The Need for Physical Computer Security

Imagine showing up to the office one morning to the chilling reality of having been a victim of theft. Laptop computers are missing, LCD monitors gone and, most disturbingly, the space where the file server is vastly empty. Not only are you faced with the loss of expensive and valuable equipment, but also the critical data you are accountable for has now been compromised. Theft of valuable and sensitive computer equipment can have extreme repercussions and costs to businesses, individuals, and the general public.

You hear it all the time but never imagine it will happen to you. Unfortunately, computer theft and tampering is real and occurs more often than most people realize. As technologies improve and computers become even more lightweight and mobile, the risk of theft and security intrusions also increases. Unsecured laptops and other computer equipment are easy targets for theft in any office or public environment. Whether it is a school, private office, airport or library, there is the potential for computer theft and tampering from both external and internal threats.

According to a 2006 study by the Ponemon Institute, there was an 81% increase in the number of computers reporting stolen laptops containing sensitive information. A survey conducted by the FBI in the same year reported that 47% of computer security professionals reported a laptop theft in the past twelve months. At the office of American International Group, a file server and several laptop computers were stolen and compromised the private data of over 970,000 potential customers. While traveling, an Equifax company laptop was stolen from an employee risking personal information including employee names and social security numbers.

Well, maybe this will only affect business travelers and high traffic office environments? Nope. Computer theft can happen anywhere from a presentation hall to your very own home. An ING US employee found this out when a company computer was stolen from their home exposing the personal identities of over 13,000 employees and retirees in the District of Columbia. Similarly, an employee of the Department of Veteran Affairs had a company laptop stolen from home compromising the personal information of 26.5 million US war veterans.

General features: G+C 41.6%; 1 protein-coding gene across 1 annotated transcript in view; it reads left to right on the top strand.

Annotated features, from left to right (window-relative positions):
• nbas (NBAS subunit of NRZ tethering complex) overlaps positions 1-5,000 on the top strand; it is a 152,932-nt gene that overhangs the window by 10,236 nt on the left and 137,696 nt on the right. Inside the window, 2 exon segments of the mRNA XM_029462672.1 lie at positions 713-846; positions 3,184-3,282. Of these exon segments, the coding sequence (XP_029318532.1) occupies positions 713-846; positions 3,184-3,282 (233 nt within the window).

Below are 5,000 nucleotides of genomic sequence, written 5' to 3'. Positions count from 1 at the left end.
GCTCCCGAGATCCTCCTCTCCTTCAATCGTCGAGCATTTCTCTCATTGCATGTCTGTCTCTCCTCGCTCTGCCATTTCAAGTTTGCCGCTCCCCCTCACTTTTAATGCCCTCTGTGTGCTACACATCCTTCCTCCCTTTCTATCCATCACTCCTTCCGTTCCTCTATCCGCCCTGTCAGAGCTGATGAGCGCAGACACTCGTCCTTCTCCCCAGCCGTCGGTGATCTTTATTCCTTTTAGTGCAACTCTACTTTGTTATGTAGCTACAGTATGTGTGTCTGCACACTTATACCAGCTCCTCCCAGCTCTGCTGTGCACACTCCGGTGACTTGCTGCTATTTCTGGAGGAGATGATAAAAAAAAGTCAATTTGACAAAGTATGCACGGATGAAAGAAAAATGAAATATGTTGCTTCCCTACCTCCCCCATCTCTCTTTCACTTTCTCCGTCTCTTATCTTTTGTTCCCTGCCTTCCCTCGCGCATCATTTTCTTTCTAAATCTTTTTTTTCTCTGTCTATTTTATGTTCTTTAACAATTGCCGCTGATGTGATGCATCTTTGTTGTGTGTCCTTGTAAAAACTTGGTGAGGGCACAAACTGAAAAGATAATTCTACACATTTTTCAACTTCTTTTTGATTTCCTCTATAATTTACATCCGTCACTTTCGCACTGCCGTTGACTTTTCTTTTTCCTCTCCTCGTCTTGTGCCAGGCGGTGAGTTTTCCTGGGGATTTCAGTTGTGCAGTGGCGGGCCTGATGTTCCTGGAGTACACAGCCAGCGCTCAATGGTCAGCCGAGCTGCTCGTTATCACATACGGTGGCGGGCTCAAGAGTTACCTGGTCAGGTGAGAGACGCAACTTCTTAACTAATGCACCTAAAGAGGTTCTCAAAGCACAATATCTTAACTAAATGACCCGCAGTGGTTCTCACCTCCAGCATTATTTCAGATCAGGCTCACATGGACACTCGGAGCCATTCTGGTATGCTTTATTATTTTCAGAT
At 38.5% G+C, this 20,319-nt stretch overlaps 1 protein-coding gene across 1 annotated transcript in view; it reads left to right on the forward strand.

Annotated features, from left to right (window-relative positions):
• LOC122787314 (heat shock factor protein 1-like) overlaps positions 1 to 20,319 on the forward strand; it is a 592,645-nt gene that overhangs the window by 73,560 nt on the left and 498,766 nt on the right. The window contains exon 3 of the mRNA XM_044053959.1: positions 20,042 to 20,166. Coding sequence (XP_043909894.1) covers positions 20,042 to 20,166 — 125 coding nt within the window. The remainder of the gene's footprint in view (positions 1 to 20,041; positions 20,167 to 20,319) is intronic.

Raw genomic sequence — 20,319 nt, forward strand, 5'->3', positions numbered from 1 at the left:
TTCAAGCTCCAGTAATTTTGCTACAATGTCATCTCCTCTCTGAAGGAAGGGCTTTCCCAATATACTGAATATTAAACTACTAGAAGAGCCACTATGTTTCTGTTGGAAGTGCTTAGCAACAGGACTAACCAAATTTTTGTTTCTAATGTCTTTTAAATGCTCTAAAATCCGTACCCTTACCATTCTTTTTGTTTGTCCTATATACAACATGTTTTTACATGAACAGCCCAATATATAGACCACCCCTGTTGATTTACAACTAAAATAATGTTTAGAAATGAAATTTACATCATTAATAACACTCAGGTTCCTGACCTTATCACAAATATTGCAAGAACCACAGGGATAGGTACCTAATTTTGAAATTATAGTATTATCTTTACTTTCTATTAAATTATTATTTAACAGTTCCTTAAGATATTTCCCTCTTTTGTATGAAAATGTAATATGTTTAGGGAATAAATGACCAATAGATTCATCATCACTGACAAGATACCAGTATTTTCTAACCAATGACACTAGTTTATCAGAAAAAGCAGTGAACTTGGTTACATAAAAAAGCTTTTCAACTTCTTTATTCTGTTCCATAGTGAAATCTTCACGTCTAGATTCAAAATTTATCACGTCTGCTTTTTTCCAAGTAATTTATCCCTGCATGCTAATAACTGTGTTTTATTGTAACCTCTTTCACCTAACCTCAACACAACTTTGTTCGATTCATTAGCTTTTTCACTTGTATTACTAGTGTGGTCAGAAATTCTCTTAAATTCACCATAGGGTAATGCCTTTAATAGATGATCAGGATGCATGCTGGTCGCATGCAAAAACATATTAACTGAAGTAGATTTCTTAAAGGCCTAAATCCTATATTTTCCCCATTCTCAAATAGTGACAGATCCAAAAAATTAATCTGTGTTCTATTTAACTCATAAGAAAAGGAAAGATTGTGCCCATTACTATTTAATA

How do you protect yourself and your valuable equipment? Often it is just common sense, but there are many computer security solutions available to safeguard your equipment and data. At any computer workstation, a computer cable lock could be enough to prevent a laptop, printer, or monitor from being stolen. Computer security cables, computer locks, and laptop locks are all cost effective solutions that could easily deter a thief and motivate them to move on to other, easier targets. One major retailer in the US has already invested in new computer security locks throughout their chain to comply with PCI data security standards. For file servers and larger computer hardware, complete computer enclosures and computer lockers can also effectively secure equipment from theft and tampering.

It is better to ere on the side of caution and safeguard your computer equipment than risk losing everything. Thinking that computer theft will never happen to you only makes it harder to deal with if it ever does. By taking some time to consider computer security options, you protect your valuable equipment and the data within it.

Michael Fairbanks is a Vice President of Tryten Technologies Inc.

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One Comment

  1. Posted January 12, 2010 at 11:54 pm | Permalink

    Often the subject of internal security is overlooked. However, often it is fairly easy for someone to get access to systems they are not supposed to have access by simply walking up to a valid users desk. This can be the cleaning staff or a disgruntled (ex)employee making a visit. This is the easiest type of security to implement and should definitely be included in any security plan.

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